With Craig Thomson's appeal due to be heard next month, the FWC Commission drops most of its case against him and Kathy Jackson's cronies duck for cover. Peter Wicks reports.
The HSU saga continues — and not all of it is happening in the Trade Union Royal Commission.
Let’s start off with Craig Thomson.
Thomson’s appeal against the guilty verdict relating to allegations of improper spending of approximately $25,000 spending of union funds is due in court next month.
Meanwhile, that fearless truth seeking broadsheet The Australian has put its own unique spin on the Fair Work Commission decision to drop a massive chunk of its case against Thomson, declaring in a headline:
‘Fair Work tightens compensation case against Craig Thomson’
Tightens is obviously what our cheerful News Ltd propagandists call it when a case against one of their targets weakens to the point vast amounts of it needs to be dropped.
It makes you wonder what sort of negative spin Murdoch’s mob are currently concocting in the event the case against Thomson is dropped.
Thomson’s solicitor Chris McCardle disagreed with The Australian’s assessment, saying it was less a “tightening” than it was a case of the FWC having:
“… no fucking evidence.”
At the same time, the results are in from HSU NSW branch elections.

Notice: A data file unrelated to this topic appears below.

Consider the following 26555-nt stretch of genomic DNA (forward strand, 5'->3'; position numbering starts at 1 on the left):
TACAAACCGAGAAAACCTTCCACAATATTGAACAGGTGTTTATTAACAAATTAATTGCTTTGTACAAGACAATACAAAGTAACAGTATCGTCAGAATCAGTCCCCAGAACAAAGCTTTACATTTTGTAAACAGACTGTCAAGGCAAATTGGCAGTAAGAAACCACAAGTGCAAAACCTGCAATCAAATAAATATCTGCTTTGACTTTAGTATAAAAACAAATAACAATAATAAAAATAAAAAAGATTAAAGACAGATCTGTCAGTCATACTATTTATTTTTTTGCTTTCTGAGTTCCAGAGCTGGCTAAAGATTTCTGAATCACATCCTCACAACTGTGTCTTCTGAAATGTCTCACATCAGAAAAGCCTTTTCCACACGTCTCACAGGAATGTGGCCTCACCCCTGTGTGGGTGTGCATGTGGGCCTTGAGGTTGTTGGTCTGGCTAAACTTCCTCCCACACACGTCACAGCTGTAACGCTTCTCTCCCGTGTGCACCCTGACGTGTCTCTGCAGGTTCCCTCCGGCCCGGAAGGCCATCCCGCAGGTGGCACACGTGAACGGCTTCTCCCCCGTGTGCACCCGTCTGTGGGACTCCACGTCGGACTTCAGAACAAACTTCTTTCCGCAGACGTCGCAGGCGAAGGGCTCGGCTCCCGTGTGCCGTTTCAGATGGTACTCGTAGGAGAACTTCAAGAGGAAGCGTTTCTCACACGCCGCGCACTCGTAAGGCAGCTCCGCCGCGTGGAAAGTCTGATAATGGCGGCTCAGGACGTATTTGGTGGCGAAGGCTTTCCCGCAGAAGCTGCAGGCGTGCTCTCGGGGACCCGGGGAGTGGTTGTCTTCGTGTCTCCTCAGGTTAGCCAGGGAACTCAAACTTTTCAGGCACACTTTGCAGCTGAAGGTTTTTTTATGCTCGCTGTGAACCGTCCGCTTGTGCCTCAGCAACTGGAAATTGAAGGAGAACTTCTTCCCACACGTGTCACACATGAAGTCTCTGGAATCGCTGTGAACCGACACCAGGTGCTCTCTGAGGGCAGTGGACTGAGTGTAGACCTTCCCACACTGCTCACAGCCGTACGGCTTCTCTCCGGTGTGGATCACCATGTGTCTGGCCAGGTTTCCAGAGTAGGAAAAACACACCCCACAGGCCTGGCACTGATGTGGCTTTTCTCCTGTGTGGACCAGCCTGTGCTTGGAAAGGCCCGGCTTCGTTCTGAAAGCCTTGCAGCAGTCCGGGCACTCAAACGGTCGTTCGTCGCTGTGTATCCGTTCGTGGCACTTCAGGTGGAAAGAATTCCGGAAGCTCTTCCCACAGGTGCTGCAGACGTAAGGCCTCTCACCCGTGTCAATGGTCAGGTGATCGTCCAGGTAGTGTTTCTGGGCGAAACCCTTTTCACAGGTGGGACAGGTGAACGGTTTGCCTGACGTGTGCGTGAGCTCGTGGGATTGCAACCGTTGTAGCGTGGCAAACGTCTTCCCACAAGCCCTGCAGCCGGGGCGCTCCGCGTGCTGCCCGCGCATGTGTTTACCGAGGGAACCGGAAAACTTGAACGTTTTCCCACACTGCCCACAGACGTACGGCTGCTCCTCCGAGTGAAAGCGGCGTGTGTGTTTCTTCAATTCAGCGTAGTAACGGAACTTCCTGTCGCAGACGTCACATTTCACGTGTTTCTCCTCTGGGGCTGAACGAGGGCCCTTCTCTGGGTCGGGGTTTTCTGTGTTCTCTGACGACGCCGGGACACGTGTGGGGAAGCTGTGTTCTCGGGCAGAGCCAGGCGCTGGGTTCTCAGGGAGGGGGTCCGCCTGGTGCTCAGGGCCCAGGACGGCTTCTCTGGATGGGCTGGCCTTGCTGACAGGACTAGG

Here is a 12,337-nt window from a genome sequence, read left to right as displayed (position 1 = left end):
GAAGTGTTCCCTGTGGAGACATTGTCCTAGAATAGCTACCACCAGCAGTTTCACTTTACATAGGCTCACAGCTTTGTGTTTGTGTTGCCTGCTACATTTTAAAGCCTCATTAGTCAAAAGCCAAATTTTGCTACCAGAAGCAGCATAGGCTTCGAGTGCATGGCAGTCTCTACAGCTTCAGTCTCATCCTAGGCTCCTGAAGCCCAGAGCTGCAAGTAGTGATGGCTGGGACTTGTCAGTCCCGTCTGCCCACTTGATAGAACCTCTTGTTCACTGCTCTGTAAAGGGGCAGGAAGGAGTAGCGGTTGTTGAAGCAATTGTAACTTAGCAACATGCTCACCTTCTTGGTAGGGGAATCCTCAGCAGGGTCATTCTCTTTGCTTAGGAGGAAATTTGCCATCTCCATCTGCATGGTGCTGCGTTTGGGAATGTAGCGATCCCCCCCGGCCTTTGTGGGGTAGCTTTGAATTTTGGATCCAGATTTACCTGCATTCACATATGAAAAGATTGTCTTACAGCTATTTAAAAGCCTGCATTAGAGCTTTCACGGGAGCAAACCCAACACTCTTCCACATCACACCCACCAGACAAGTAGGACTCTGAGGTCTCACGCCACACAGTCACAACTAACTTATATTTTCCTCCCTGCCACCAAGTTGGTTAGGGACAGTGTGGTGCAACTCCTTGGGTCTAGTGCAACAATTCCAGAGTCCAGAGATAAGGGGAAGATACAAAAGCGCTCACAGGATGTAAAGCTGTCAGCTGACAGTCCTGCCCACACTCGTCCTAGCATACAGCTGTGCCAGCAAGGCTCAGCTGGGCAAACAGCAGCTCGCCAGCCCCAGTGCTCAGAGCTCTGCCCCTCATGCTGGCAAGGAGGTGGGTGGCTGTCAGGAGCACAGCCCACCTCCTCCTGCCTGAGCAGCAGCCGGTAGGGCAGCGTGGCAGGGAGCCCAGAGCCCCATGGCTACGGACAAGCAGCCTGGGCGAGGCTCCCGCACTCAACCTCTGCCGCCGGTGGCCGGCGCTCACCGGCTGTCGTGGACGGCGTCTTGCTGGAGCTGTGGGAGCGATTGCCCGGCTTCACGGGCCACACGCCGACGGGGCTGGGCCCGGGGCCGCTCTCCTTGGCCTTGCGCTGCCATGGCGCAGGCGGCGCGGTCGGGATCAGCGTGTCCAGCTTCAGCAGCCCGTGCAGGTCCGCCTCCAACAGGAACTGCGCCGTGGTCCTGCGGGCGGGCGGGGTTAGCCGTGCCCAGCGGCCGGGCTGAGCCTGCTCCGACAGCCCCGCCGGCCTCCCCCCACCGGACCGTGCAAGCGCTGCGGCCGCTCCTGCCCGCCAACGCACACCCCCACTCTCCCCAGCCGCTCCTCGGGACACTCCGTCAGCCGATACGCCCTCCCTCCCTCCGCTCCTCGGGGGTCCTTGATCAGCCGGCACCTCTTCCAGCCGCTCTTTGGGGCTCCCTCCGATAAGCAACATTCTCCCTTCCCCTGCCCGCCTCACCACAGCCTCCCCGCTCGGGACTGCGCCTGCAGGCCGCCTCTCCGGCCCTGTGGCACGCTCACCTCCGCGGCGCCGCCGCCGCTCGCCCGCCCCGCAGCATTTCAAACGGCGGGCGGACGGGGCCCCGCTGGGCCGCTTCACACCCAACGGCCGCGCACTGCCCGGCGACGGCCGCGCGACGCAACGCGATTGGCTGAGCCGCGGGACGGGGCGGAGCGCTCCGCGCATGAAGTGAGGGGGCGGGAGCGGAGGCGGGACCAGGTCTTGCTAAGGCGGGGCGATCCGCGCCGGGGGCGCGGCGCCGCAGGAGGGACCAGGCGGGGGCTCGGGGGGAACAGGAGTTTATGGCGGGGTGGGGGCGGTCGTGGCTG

These results tell us a few things.
Firstly, they tell us Kathy Jackson faction candidate Katrina Hart is about as popular with HSU members as a sneeze in an Ebola treatment facility.
Branch Secretary Gerard Hayes was quick to send out an email to members with the good news. Hayes told members that more than
‘… 5,000 HSU members voted in this election, which is an excellent result.’
I have a different perspective than Mr Hayes.
With over 30,000 members, I would say that having less than 18% of members voting is not an excellent result; in fact, I’d suggest dismal would be a better description.
The average turnout for a union election, I’m informed, is 24% — which puts this one at more than 25% below average.
Is this because HSU members in NSW are less inclined to vote than the average members? The last election for the HSU NSW Branch had a turnout of approximately 29% of members, the previous one was around 34% and the election prior to that was in 1999 and had a turnout of around 65%.
So what does this mean then?
My gut tells me this shows a distinct lack of enthusiasm to select either candidate as branch secretary.
It also makes me wonder what would happen if there were a candidate for secretary that could put together a ticket without being either aligned with the Jackson faction, or the right faction of the Labor Party. That might bring back some enthusiasm.
Meanwhile, in Victoria, things have gone a little off the rails.
Jamie Martorana a former (some would say, current) ally of Kathy Jackson and Marco Bolano was running a ticket against current Secretary Diana Asmar.
This was being contested in the Federal Court as Martorana had not been working in the industry since 2010 and therefore was not eligible to be a member of the union.
Martorana’s claim was that he was not able to work due to a mental health issue — however, now he is well again, he can not only be a member, but run the union as well.